One region? I think not (Provence, France – Day Two)

Provence is yet another of those regions that is often thought of in one general way and also associated with a particular type of wine; rosé. Like so many other regions it is impossible to think of this region as one thing, because it is not only very large (one of the largest in France), but extremely diverse in terms of micro-climates, soil types, aspects and altitudes. Wine styles can differ, as can philosophies about the making of the wine. Many of the vineyards of Provence are individual growers who are part of a cooperative, which at the moment is churning out very simple, thin and watery rosé which is fuelling a very large global market for refreshing aperitif wine that can be served very cold, sometimes with an ice-cube. Whilst this type of wine may be reflective of the market in general, and a reflection of the warm weather enjoyed in this part of Europe, it is not necessarily reflective of the many parts of Provence. From the coast to the forest-covered mountains, Provence has the potential to produce a great range of wines, from as many different varieties. A number of smaller producers are committed to this, and several appelations have sprung up in the last 50 years, two of which I visited today to learn more.

Gnarly vines at Domaine de Triennes

Of all the appelations in Provence, the Bandol AOC has the biggest cult following at the moment. It is a relatively small area not far from Toulon that covers about 1,500 hectares of vineyards. The most important red grape variety here is mouvedre, and the appellation dictates that at least 30% of rosé wines must be mouvedre, and for red wines it must be at least 51%. The owners of Chateau Pibarnon are another of those families who simply fell in love with the area and the wines when they visited from northern France, and decided to have a sea-change and establish their own winery. In 40 years they have become the most important winery in the region, and it has been through foresight and insight. The estate is tucked away in a valley about 20 km off the coast, shielded from a lot of the winds and chills of the Mediterranean. The 40+ hectares of vineyards are planted in a number of areas on terraces, and there are now over 200 separate parcels they work with. They are clearly committed to the mouvedre grape, as 95% of their vines are planted to it. Most of the mouvedre is planted on south-facing slopes, as it is a variety which ripens later and needs a little more attention and sun to reach maturity. Within their unique amphitheatre vineyards there are both red and white varieties that don’t have as much difficulty ripening, and would be better to ripen a bit slower with a northern aspect. All varieties are treated separately, fermented and matured as necessary. Unfortunately I didn’t see the winery and wasn’t really explained the winemaking procedures for the reds, but for the rosé and white wines a gentle press is followed by up to 30 minutes skin contact to extract a small amount of colour and texture, before the juice is fermented in stainless steel tanks. The winery only makes four wines; the white wine, rosé wine, and two red wines, and the sales manager Jean Simonet took me through part of the range. Click here to read my notes.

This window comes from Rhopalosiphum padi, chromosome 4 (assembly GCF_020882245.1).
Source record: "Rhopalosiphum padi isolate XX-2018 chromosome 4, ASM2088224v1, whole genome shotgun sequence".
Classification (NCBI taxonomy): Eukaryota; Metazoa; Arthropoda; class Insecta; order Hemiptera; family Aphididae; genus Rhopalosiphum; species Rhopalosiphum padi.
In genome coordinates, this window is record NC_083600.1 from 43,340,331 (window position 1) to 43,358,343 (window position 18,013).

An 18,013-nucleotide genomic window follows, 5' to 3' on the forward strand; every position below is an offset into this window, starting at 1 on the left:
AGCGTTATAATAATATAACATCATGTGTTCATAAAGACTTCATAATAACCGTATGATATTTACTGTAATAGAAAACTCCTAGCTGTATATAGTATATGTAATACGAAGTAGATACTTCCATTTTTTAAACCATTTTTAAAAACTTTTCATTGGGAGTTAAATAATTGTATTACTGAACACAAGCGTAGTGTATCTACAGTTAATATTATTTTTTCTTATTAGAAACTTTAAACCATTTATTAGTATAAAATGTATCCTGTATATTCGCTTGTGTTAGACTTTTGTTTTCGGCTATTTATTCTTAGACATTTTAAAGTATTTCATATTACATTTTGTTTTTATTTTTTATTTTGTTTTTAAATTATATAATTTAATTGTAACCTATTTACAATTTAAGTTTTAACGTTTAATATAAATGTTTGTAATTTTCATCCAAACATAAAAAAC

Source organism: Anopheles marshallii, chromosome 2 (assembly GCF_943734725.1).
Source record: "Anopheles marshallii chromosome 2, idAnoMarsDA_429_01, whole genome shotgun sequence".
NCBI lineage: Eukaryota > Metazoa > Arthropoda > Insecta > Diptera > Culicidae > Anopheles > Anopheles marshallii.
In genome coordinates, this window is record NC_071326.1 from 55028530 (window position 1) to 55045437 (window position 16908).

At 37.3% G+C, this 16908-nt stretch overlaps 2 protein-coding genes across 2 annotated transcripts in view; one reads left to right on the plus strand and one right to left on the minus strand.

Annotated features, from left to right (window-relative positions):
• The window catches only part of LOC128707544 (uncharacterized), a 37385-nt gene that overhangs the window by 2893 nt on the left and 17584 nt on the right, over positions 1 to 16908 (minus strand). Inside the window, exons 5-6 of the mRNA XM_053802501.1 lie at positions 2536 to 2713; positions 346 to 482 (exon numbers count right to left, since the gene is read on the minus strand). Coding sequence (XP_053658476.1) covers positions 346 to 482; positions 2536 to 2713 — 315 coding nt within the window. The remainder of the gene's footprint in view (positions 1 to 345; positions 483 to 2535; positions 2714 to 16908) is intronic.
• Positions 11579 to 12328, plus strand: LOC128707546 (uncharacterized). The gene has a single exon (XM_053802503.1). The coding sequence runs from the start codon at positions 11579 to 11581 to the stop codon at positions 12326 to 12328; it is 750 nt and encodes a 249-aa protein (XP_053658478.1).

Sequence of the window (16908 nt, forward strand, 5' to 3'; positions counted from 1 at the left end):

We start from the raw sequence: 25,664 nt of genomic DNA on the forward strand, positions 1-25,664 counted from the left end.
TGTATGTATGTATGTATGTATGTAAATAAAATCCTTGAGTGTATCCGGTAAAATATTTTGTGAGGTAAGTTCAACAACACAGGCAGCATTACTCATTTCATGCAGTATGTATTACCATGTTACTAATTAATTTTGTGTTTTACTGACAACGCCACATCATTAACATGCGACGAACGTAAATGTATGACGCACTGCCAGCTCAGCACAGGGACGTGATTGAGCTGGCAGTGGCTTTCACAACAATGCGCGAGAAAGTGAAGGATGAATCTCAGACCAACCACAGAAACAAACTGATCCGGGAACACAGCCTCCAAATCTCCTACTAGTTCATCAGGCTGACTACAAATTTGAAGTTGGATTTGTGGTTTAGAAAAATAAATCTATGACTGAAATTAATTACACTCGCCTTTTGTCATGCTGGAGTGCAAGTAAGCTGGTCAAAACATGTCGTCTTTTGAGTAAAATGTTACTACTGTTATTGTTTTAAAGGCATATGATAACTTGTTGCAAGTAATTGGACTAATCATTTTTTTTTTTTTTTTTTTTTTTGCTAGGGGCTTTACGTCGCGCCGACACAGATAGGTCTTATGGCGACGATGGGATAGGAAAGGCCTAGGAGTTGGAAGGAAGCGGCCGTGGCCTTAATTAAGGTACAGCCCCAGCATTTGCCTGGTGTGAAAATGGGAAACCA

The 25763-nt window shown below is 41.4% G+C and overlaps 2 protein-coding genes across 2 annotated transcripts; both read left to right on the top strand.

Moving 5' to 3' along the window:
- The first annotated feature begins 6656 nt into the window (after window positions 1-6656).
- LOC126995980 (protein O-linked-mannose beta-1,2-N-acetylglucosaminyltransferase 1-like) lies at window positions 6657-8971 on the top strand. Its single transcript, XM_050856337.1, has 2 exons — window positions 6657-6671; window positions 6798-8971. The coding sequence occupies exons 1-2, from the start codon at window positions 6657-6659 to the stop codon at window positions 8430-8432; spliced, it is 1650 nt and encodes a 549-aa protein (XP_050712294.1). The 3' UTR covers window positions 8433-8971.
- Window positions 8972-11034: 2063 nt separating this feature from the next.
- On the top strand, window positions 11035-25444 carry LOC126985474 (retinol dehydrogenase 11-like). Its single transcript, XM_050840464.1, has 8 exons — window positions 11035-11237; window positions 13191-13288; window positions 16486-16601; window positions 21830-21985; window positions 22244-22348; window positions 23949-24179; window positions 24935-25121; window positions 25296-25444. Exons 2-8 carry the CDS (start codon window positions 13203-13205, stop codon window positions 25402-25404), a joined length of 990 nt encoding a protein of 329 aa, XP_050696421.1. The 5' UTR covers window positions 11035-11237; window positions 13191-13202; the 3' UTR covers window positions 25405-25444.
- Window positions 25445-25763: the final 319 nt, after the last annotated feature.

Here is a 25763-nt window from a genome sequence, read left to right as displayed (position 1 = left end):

Chateau de Pibarnon

Domaine de Triennes was created in 1990 by two giants of Burgundy – Aubert de Villaine and from Jacques Seysses, founder of Domaine Dujac – and a Parisian friend Michel Macaux. They were convinced of the immense potential for Provence to produce world-class wines, and finally settled at the estate in the Var appellation. The cool-climate up in the hills 30km from the coast, the sloping aspects and the clay and limestone all offered great resources to craft exceptional wine. From the beginning the vineyards were designed specifically to make the most of the terroir, and were managed in a sustainable organic methodology. A range of varieties have been planted and replanted over time, varieties both native to Provence and introduced from other French regions. The harvest usually begins at least three weeks later here than in areas closer to the coast, due to the altitude and subsequent cooler climate. The fruit is very carefully handled in the vineyards and in the winery, where harvesting at night and at cool temperatures captures the freshness and essence of the site. The white wines are completely fermented and stabilised in stainless steel with the exception of the chardonnay, which like the red wines sees some oak, but only barriques from Dujac that have been used for at least two passages. Most of the wines are blends of varieties, but a few are single varietal wines. I was shown around the estate by winemaker Remy Laugier, who took me through a range of the wines that he is responsible for. Click here to read the tasting notes.

Former Domaine Dujac barrels in the cellars of Domaine de Triennes

Click here to see more photos from Day Two in Provence, France. Next week I venture north into the Rhone Valley, starting with the illustrious Chateauneuf-du-Pape.

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